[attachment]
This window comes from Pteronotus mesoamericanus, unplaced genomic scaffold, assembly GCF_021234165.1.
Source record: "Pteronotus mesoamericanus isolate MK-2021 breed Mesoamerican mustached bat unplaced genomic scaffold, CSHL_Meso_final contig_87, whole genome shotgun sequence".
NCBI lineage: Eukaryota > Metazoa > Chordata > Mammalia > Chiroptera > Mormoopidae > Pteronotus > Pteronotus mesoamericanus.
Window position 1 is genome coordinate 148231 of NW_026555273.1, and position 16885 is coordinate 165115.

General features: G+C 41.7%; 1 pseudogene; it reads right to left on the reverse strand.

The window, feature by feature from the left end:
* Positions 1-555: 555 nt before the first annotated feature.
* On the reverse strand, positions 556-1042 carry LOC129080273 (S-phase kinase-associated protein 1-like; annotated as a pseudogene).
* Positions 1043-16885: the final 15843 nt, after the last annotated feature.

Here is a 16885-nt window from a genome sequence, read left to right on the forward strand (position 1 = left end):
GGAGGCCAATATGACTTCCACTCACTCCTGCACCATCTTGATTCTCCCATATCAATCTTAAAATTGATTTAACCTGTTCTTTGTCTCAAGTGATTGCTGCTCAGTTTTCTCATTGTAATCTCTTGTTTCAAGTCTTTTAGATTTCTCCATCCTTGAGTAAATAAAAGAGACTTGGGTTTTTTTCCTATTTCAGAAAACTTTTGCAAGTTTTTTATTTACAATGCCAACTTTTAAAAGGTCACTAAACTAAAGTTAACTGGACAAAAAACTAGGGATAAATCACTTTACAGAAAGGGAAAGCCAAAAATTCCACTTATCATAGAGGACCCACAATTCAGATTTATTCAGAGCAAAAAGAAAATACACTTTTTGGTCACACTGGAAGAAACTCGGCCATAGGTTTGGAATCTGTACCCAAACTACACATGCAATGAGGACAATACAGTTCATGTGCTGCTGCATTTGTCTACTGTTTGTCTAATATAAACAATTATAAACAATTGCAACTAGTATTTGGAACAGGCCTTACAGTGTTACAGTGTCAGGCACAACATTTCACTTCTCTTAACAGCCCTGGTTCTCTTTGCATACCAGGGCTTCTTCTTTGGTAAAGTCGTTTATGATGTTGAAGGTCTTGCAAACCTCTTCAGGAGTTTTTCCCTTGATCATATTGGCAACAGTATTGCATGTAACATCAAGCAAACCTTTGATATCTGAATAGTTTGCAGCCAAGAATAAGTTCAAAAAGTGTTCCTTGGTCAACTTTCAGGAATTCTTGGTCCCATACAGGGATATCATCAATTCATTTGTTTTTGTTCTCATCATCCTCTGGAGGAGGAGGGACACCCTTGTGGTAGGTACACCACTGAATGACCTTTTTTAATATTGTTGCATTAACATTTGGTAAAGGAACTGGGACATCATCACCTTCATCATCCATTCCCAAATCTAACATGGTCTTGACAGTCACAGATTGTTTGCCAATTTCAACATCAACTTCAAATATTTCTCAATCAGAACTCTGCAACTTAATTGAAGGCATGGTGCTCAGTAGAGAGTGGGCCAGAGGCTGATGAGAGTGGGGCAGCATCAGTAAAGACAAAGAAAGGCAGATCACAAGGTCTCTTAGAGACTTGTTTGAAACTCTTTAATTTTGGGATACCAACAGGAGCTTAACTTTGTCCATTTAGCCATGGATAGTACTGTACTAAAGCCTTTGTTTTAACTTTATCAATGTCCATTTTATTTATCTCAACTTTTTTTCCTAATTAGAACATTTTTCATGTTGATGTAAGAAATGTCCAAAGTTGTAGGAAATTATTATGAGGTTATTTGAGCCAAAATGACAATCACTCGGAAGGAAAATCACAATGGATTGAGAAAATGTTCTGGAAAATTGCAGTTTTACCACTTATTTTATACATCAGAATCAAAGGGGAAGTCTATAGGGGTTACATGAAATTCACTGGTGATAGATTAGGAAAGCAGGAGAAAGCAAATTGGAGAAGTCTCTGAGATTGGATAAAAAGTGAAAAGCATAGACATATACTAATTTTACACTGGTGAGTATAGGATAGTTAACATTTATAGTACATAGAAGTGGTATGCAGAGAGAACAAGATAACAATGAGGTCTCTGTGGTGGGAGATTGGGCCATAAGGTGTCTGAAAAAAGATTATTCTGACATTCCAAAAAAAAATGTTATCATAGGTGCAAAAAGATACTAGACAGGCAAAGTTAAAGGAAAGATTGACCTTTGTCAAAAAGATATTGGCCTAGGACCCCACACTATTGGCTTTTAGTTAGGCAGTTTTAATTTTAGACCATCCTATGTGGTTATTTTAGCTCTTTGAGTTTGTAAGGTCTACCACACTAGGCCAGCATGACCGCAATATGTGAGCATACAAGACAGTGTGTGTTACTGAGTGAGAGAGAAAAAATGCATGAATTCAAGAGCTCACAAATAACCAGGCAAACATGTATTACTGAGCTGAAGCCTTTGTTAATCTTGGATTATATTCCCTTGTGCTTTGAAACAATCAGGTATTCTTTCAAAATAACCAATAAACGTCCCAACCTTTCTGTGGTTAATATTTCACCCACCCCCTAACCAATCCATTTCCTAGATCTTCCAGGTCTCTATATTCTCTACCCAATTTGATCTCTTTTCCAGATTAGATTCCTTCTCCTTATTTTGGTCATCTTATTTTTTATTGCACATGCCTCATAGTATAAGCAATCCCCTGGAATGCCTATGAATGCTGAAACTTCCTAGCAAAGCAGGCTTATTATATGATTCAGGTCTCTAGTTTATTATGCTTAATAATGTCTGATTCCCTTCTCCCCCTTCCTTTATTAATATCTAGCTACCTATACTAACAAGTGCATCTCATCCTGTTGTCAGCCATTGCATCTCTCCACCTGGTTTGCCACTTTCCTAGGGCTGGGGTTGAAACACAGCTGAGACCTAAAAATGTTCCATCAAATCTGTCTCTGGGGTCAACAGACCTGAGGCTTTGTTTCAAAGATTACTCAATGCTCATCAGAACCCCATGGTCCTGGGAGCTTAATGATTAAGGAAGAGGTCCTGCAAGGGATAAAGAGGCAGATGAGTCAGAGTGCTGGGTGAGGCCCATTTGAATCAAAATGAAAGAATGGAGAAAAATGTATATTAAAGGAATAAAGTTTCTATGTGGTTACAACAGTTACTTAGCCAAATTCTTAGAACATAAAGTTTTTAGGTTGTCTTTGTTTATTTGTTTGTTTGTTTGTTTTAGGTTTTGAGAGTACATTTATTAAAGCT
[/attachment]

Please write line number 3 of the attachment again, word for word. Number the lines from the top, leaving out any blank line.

NCBI lineage: Eukaryota > Metazoa > Chordata > Mammalia > Chiroptera > Mormoopidae > Pteronotus > Pteronotus mesoamericanus.